Notre Dame coach Brian Kelly says the school will examine its future scheduling approach with the College Football Playoff in mind after falling out of the race with two November losses.
The Irish rose to No. 3 nationally before falling 41-8 at Miami on Nov. 11, their second loss of the season. Notre Dame finished the regular season at 9-3 after losing at Stanford in its finale. It faced four teams ranked in the top 16 of the final CFP rankings and five teams in the final Top 25. Four of Notre Dame’s final six games took place against ranked opponents.
“We didn’t have that breather game the week before one of our rivals,” Kelly told ESPN.com. “There’s some other conferences that have it built in, and they do it for a reason, and it works out well for them. That’s really an institutional decision and we’re going to have to sit down, we’re going to have to look at it hard. We thought the 13th [data] point was really important, right? But that doesn’t seem to be that important any more.
“It seems like the goal posts shift and move a little bit as it comes to how you get in, and this schedule is really, really difficult.”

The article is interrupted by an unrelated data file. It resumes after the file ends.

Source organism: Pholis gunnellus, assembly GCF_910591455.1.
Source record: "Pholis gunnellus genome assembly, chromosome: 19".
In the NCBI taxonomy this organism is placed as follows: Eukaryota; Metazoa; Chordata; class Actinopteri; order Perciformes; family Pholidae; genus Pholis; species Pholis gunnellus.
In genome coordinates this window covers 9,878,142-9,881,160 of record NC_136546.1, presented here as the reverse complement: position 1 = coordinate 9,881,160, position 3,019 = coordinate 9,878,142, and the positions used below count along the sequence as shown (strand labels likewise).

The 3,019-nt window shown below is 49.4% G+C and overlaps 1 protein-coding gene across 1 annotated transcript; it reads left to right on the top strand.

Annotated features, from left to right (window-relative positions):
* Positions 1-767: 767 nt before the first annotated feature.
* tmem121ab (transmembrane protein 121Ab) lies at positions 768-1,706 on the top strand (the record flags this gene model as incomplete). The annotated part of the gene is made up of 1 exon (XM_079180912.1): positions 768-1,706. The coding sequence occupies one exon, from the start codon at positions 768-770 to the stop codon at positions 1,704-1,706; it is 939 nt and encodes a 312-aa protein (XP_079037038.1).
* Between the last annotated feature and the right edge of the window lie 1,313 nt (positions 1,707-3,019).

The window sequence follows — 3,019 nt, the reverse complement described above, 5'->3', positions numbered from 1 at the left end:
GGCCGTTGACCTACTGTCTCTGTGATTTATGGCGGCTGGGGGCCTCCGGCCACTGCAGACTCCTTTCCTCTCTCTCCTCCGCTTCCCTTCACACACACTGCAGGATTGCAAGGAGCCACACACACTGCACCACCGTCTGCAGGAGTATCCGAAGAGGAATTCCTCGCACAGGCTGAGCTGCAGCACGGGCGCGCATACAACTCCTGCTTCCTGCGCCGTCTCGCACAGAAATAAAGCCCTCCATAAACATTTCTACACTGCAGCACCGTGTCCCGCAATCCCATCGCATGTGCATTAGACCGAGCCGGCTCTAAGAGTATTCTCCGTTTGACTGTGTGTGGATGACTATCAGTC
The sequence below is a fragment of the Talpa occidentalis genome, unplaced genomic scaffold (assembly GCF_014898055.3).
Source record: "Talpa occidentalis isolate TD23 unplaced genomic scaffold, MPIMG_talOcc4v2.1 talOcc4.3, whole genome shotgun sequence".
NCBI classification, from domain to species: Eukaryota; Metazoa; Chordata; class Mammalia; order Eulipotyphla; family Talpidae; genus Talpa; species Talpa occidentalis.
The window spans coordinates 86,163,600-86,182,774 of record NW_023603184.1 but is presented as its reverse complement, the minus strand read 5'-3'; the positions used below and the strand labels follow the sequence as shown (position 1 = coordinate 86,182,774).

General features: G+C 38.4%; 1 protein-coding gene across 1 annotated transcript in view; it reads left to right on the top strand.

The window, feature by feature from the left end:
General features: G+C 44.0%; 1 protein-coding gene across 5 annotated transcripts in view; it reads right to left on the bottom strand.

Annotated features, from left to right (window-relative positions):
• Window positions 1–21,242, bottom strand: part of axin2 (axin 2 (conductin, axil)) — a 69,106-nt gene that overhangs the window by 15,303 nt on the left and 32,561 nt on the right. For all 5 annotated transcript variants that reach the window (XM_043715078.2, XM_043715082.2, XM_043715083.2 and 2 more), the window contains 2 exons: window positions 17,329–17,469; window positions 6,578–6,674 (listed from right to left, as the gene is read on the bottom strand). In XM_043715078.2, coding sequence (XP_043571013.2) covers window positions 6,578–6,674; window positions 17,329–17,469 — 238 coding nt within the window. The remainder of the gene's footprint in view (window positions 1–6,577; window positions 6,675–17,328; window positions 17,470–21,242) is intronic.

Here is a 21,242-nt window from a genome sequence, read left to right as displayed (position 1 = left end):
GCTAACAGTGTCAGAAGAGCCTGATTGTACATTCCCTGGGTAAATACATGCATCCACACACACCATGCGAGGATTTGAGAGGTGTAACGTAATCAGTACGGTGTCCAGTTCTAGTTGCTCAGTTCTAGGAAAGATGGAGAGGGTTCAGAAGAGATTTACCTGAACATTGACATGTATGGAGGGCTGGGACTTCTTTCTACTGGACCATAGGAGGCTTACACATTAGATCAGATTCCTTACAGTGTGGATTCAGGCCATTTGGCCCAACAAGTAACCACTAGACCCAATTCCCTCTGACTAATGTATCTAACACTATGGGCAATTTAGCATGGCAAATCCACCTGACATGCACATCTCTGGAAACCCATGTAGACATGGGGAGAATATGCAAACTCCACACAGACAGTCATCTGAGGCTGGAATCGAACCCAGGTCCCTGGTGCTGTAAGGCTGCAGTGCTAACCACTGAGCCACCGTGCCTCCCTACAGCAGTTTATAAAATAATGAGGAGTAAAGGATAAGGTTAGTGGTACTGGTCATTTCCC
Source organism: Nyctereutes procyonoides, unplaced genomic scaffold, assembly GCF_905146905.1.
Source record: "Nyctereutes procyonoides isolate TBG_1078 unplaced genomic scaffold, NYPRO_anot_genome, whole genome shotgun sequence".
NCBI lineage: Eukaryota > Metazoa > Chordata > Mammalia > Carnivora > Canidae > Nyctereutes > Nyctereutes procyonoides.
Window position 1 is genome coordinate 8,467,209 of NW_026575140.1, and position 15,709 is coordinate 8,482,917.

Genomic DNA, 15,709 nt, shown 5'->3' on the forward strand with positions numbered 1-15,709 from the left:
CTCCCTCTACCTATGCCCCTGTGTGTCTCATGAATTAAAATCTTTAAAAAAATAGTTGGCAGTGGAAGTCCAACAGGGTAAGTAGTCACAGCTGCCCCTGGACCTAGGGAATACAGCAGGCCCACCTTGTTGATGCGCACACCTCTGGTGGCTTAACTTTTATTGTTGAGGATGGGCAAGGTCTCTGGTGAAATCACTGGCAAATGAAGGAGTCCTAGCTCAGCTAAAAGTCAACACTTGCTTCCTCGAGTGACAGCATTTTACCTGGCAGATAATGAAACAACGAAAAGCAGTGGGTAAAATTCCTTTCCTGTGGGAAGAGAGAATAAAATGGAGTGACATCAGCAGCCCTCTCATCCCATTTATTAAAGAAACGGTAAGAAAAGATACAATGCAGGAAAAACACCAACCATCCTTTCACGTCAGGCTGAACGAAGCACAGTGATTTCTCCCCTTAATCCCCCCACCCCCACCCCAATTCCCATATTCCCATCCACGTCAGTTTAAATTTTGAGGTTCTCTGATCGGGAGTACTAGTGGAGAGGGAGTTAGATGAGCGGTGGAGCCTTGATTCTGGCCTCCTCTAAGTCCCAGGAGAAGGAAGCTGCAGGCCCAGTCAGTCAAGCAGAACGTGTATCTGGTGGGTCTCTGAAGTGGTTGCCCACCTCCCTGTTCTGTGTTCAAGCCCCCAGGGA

Notre Dame’s scheduling agreement with the ACC calls for five games per season against league members. The Irish have annual rivalries with USC, Stanford and Navy, and frequent series with opponents like Michigan State, which it visited this season. In 2015, Notre Dame’s only losses came on the road against Clemson and Stanford, and the Irish finished eighth in the final CFP rankings.
Asked if a different schedule approach could upset Notre Dame fans, Kelly replied, “I know this: They’re mad because we didn’t make the playoffs. So if you win ’em all, they can’t be mad at you. We’ve got to play our five ACC schools, so you can’t have everything.”
Notre Dame’s 2018 schedule opens with Michigan at home, and features road games against USC, Virginia Tech and Northwestern, and home contests with Stanford and Florida State. Future opponents outside ACC opponents, USC, Stanford and Navy include Michigan again in 2019, Georgia in 2019, and Wisconsin and Arkansas in 2020.
“You can’t keep everybody happy,” Kelly said. “What do you want to do? Do you want to get in the playoffs?”